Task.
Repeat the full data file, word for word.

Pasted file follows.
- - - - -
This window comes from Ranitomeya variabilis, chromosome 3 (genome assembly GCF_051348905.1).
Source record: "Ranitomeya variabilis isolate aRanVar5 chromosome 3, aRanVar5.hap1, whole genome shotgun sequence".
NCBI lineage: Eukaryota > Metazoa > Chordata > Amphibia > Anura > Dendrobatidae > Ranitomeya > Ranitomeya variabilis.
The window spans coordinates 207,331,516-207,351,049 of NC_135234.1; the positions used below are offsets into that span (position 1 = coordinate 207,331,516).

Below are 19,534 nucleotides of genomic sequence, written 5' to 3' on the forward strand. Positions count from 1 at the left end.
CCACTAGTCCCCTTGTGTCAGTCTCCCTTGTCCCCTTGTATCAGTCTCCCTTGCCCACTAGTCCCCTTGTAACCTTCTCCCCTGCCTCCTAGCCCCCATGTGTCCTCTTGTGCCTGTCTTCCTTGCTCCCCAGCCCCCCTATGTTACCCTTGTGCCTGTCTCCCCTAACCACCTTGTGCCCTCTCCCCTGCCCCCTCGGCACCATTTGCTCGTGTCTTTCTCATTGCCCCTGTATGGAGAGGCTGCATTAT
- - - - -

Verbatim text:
This window comes from Ranitomeya variabilis, chromosome 3 (genome assembly GCF_051348905.1).
Source record: "Ranitomeya variabilis isolate aRanVar5 chromosome 3, aRanVar5.hap1, whole genome shotgun sequence".
NCBI lineage: Eukaryota > Metazoa > Chordata > Amphibia > Anura > Dendrobatidae > Ranitomeya > Ranitomeya variabilis.
The window spans coordinates 207,331,516-207,351,049 of NC_135234.1; the positions used below are offsets into that span (position 1 = coordinate 207,331,516).

Below are 19,534 nucleotides of genomic sequence, written 5' to 3' on the forward strand. Positions count from 1 at the left end.
CCACTAGTCCCCTTGTGTCAGTCTCCCTTGTCCCCTTGTATCAGTCTCCCTTGCCCACTAGTCCCCTTGTAACCTTCTCCCCTGCCTCCTAGCCCCCATGTGTCCTCTTGTGCCTGTCTTCCTTGCTCCCCAGCCCCCCTATGTTACCCTTGTGCCTGTCTCCCCTAACCACCTTGTGCCCTCTCCCCTGCCCCCTCGGCACCATTTGCTCGTGTCTTTCTCATTGCCCCTGTATGGAGAGGCTGCATTAT